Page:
Organizations are also required to “make their employees aware of the importance of maintaining the confidentiality of personal information.”[54]

D. Anonymity and Data Retention

The implementation of guidelines and procedures for retention of personal information appears to be a recommendation rather then a statutory requirement. According to principle 5,

[o]rganizations should develop guidelines and implement procedures with respect to the retention of personal information. These guidelines should include minimum and maximum retention periods. Personal information that has been used to make a decision about an individual shall be retained long enough to allow the individual access to the information after the decision  has been made.  An organization may be subject to legislative requirements with respect to retention periods.[55]

Furthermore, personal information “that is no longer required to fulfill the identified purposes should be destroyed, erased, or made anonymous.”[56] The only requirement appears to be that “[o]rganizations shall develop guidelines and implement procedures to govern the destruction of personal information.”[57]

E. Protection Related to Social Networking and Other Online Activities

Besides the general obligations and guidelines stipulated in Schedule 1 of PIPEDA, there do not appear to be specific regulations on data protection in respect to social networking, smartphone applications, or geographic data. However, according to a report by the current Privacy Commissioner, Jennifer Stoddart (more on the role of the Privacy Commission can be found in section III of this report), “PIPEDA would apply to the personal information handling practices of private sector organizations engaged in online tracking, profiling and targeting, and cloud computing.”[58] The Privacy Commissioner has been particularly critical of the role of social media websites. While testifying before a House of Commons committee, she stated, “I have become very concerned about the apparent disregard that some of these social media companies have shown for Canadian privacy laws.”[59] She also said, “We have very limited power in that regard, and I believe more respect would be shown to Canada’s laws if we did have that power.”[60]

In 2010, an investigation by the Office of the Privacy Commissioner found that Facebook violated Canadian privacy law, and this led to significant changes in the social networking company’s privacy policies. More recently, Stoddart has released additional findings of three complaint  investigations  involving  Facebook  and  stated  that  Facebook  “has  shown  greater awareness of users’ privacy rights.”[61] However, she affirms that the company “still needs to do a better job of considering privacy issues before rolling out new features.”[62]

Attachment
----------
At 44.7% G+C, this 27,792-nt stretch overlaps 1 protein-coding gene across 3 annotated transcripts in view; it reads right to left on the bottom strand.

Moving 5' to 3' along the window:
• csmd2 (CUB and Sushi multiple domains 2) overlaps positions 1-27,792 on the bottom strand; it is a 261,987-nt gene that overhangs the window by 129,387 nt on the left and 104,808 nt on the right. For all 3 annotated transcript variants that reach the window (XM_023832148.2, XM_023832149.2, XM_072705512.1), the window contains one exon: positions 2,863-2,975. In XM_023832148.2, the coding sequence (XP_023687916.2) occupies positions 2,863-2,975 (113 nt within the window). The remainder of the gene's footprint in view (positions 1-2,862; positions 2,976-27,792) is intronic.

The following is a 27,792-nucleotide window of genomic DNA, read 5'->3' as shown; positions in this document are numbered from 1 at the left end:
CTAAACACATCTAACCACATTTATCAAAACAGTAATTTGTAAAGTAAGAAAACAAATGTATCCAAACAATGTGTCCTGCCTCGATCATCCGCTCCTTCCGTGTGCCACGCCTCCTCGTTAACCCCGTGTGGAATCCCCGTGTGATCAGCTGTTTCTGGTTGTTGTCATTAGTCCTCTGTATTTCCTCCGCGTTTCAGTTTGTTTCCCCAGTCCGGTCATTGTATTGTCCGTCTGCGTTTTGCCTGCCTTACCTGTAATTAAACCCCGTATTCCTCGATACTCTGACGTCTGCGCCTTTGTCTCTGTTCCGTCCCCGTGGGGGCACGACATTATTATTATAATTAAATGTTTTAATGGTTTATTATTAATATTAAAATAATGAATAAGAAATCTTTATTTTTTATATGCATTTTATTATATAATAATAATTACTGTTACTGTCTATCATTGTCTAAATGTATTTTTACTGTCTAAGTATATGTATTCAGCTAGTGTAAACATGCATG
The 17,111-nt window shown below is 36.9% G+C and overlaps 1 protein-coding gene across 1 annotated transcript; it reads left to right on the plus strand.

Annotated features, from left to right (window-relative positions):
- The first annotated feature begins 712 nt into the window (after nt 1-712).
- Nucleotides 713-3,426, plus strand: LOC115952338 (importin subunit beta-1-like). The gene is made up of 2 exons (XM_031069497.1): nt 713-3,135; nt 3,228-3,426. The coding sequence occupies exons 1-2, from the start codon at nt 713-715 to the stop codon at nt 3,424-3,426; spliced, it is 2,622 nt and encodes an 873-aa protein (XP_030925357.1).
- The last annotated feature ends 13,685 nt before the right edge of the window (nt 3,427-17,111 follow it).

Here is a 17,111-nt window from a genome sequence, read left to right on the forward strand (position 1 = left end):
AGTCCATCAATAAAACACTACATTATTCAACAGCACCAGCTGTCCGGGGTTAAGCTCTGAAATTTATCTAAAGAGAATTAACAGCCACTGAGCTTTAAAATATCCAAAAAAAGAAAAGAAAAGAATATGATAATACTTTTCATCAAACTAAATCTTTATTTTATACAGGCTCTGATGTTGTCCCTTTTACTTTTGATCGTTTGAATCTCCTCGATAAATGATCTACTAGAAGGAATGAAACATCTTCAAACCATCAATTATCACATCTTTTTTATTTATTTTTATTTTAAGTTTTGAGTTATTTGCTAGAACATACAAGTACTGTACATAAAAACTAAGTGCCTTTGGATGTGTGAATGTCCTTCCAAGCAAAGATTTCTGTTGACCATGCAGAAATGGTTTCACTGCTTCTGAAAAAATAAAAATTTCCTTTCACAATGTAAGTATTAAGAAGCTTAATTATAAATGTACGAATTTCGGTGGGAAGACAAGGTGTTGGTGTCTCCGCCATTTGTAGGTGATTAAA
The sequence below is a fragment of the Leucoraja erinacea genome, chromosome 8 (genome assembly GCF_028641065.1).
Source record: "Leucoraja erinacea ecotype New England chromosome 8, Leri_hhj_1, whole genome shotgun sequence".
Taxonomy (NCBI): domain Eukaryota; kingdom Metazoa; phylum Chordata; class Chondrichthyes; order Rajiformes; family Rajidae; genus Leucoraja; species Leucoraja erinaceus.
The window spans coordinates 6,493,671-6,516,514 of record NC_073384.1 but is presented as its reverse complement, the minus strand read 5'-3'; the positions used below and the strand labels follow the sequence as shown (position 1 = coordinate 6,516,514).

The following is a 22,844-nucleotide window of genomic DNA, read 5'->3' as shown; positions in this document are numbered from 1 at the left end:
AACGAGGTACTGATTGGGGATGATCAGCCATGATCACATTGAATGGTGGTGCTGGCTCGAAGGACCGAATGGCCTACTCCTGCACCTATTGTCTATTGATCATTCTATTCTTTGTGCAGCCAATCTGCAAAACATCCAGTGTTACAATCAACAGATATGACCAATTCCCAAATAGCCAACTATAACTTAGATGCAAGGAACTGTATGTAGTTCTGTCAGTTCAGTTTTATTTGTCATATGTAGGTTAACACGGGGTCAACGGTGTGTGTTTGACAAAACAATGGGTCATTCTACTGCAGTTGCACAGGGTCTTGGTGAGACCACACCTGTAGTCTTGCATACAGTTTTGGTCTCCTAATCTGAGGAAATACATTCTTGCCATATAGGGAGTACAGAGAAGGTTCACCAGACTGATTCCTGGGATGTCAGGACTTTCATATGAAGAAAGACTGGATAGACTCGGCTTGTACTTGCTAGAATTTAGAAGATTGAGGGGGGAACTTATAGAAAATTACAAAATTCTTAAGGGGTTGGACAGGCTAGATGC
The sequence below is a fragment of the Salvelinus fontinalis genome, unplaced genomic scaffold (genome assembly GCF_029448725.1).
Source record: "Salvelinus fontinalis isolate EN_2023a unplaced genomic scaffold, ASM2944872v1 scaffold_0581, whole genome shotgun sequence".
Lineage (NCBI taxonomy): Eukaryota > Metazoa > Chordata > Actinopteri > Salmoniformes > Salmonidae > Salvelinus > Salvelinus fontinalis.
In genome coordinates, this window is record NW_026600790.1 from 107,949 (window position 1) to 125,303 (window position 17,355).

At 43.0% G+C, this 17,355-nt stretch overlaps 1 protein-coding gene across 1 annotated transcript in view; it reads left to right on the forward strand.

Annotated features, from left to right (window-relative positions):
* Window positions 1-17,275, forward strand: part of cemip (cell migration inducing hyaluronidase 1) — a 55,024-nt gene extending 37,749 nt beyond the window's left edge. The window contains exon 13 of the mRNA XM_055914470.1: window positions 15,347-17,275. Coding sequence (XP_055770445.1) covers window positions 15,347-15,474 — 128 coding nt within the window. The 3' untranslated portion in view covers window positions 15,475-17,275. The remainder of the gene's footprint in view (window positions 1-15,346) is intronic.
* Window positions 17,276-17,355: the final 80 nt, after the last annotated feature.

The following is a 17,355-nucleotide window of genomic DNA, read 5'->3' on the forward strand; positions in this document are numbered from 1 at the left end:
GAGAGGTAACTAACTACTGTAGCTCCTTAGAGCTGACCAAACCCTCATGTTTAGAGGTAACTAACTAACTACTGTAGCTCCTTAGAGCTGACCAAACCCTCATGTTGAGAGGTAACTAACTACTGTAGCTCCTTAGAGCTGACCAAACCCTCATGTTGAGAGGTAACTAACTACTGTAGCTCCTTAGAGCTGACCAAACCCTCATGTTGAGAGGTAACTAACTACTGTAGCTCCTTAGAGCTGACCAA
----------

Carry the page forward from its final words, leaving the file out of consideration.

Google has also faced investigations in respect to its former social networking feature Google Buzz and its Street View feature. The Privacy Commission found Google in breach of Canada’s privacy laws “after being made aware that Google Street View cars had been collecting payload data from unencrypted WiFi networks during their collection of publicly broadcast WiFi signals.”[63] Google was also chastised by the Privacy Commissioner when it automatically integrated its Google Buzz feature with its email service. According to a letter cosponsored by the Privacy Commissioner, concern was raised that the personal information of Google’s email users “was being disclosed.”[64] According to the letter, “Google automatically assigned users a network of ‘followers’ from among people with whom they corresponded most often on Gmail, without adequately informing Gmail users about how this new service would work or providing sufficient information to permit informed consent decisions.”[65]

F. Data Protection and Minors

In Canada, there is no legislation that deals specifically with children’s privacy or data protection, nor are there specific provisions in PIPEDA that address this issue. A report by the Office of the Privacy Commissioner has noted that the “average age of children who use the Internet appears to be dropping, and the implications on their privacy need careful attention from public policy makers. . . . Many experts have stated that ensuring children’s personal information is protected is an area that needs more attention.”[66]

According to the Office of the Privacy Commissioner, consent for a minor, for the purposes of PIPEDA, may be obtained from a legal guardian.[67]

Currently, proposed amendments to PIPEDA “include measures to better protect the privacy of minors online.”[68] There is a proposal to expand the requirements for consent by placing “an additional onus on the organization collecting, using or disclosing information to ensure that the person providing the information ‘understands’ that he or she is providing the information and the manner in which it may be used.”[69] The provision is expected “to provide increased protection to minors due to the fact that it is . . . expected that an individual’s capacity to understand will vary with age.”[70]

In 2011, Canada’s Privacy Commissioner unveiled a series of new guidelines “for advertisers designed to restrict how  marketers  can  track  users,  including  children,  on the Internet.”[71]

G. Enforcement